The process of formulating a goal that can be accomplished is one of the more challenging aspects of digital transformation. The examination of the findings reveals the importance of making a distinction of the highest order between outputs, impacts, and outcomes. It is difficult to determine what the short-term and long-term effects of digital transformation are going to be because these terms are so frequently and interchangeably used by industry professionals and academic researchers. In addition to this, it makes it more difficult to assess whether or not the transformations have been implemented, and to determine what the effects of transformation are. The findings of this study indicate that digital transformation is primarily understood in terms of its impact, which is frequently long-term and focuses on qualitative rather than quantitative aspects, both of which can be challenging to measure.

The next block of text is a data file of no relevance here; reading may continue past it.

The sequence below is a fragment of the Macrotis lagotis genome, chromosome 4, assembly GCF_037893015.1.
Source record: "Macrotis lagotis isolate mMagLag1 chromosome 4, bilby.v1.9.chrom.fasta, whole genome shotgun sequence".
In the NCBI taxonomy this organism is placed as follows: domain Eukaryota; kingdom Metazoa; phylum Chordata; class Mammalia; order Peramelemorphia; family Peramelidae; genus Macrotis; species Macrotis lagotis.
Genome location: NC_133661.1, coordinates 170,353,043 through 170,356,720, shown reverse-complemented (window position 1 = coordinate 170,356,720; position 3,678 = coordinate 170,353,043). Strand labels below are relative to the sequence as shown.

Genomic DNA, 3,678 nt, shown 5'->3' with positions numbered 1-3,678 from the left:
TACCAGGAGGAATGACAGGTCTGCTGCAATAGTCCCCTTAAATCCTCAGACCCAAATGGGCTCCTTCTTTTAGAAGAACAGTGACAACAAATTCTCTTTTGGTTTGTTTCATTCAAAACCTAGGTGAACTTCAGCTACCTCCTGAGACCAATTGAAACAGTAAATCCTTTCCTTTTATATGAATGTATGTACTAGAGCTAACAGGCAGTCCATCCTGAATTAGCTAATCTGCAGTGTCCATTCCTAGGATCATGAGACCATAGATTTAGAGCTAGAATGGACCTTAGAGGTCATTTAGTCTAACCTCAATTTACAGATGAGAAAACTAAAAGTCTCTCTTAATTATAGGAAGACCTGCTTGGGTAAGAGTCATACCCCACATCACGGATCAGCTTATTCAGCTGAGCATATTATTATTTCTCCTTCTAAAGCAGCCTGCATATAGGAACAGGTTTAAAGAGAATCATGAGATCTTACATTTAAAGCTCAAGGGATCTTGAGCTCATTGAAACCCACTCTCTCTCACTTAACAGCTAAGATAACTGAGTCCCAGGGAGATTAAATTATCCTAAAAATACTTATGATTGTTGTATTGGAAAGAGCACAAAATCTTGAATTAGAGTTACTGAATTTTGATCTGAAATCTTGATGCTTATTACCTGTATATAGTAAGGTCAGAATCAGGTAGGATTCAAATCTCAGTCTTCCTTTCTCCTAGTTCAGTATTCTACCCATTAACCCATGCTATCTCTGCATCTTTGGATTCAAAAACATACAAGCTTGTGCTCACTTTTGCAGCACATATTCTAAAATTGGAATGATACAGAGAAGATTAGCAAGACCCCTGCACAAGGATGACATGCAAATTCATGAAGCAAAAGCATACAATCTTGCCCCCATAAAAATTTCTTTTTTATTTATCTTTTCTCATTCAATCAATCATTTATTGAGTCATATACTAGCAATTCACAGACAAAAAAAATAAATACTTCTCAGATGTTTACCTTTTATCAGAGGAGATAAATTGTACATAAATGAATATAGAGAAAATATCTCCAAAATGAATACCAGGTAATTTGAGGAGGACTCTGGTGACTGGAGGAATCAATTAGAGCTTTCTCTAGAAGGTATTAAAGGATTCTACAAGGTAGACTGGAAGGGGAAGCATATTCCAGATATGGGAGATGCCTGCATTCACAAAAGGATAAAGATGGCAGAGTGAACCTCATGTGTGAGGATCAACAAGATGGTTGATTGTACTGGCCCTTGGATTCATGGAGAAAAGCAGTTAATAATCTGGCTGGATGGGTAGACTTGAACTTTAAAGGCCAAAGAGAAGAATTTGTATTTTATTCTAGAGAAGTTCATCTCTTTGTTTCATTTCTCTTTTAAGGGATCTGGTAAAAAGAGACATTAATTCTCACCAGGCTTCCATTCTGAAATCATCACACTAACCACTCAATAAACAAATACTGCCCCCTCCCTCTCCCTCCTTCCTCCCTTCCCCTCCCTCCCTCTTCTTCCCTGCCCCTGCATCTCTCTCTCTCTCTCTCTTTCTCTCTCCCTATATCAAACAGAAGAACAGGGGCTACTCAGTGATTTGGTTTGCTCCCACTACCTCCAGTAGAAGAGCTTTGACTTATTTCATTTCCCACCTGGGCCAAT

There is a predominance of an approach that is based on technological determinism. This approach asserts that the usage of digital tools and the digitalization of processes lead to improved services and processes, the organization’s ability to change, and additional positive effects such as minimizing costs, contributing to society, and strengthening democratic principles. Therefore, it is required to consider and assess the extent to which ICTs are able to accomplish such goals, and to determine what the additional benefits and consequences are that follow the development of ICTs and transformations that have been made.
Furthermore, although the digital transformation of the public sector holds the promise of change, there is no guarantee that it will result in the desired improvements. Change on a holistic scale necessitates organizational shifts, which are made possible by the development of new technologies. According to the findings of our research, it is essential to transition organizational services and processes from analog to digital form. However, this change will result in the production of new organizational services. A deeper level of organizational change is required in order to achieve long-term benefits, such as an increase in service delivery or an increase in the accountability or responsibility of organizations operating in the public sector. This organizational change also includes a shift in the bureaucratic structures of the organization.